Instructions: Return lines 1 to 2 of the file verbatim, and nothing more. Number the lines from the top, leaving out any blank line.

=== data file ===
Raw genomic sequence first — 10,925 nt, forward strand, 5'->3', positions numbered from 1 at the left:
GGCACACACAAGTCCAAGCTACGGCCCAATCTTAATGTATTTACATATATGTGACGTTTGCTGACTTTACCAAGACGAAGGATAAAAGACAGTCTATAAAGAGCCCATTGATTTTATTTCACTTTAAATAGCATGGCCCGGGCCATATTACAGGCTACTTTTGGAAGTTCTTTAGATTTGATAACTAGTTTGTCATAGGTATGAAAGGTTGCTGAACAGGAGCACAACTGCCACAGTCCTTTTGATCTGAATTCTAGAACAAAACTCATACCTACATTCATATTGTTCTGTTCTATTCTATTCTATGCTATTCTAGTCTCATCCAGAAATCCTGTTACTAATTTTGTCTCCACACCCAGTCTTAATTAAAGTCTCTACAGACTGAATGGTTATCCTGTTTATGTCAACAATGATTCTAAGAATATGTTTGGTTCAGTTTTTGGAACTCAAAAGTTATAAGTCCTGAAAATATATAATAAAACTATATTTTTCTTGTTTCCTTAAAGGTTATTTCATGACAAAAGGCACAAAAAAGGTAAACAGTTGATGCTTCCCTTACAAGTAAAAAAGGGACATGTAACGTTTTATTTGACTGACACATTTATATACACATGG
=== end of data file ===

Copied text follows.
Raw genomic sequence first — 10,925 nt, forward strand, 5'->3', positions numbered from 1 at the left:
GGCACACACAAGTCCAAGCTACGGCCCAATCTTAATGTATTTACATATATGTGACGTTTGCTGACTTTACCAAGACGAAGGATAAAAGACAGTCTATAAAGAGCCCATTGATTTTATTTCACTTTAAATAGCATGGCCCGGGCCATATTACAGGCTACTTTTGGAAGTTCTTTAGATTTGATAACTAGTTTGTCATAGGTATGAAAGGTTGCTGAACAGGAGCACAACTGCCACAGTCCTTTTGATCTGAATTCTAGAACAAAACTCATACCTACATTCATATTGTTCTGTTCTATTCTATTCTATGCTATTCTAGTCTCATCCAGAAATCCTGTTACTAATTTTGTCTCCACACCCAGTCTTAATTAAAGTCTCTACAGACTGAATGGTTATCCTGTTTATGTCAACAATGATTCTAAGAATATGTTTGGTTCAGTTTTTGGAACTCAAAAGTTATAAGTCCTGAAAATATATAATAAAACTATATTTTTCTTGTTTCCTTAAAGGTTATTTCATGACAAAAGGCACAAAAAAGGTAAACAGTTGATGCTTCCCTTACAAGTAAAAAAGGGACATGTAACGTTTTATTTGACTGACACATTTATATACACATGG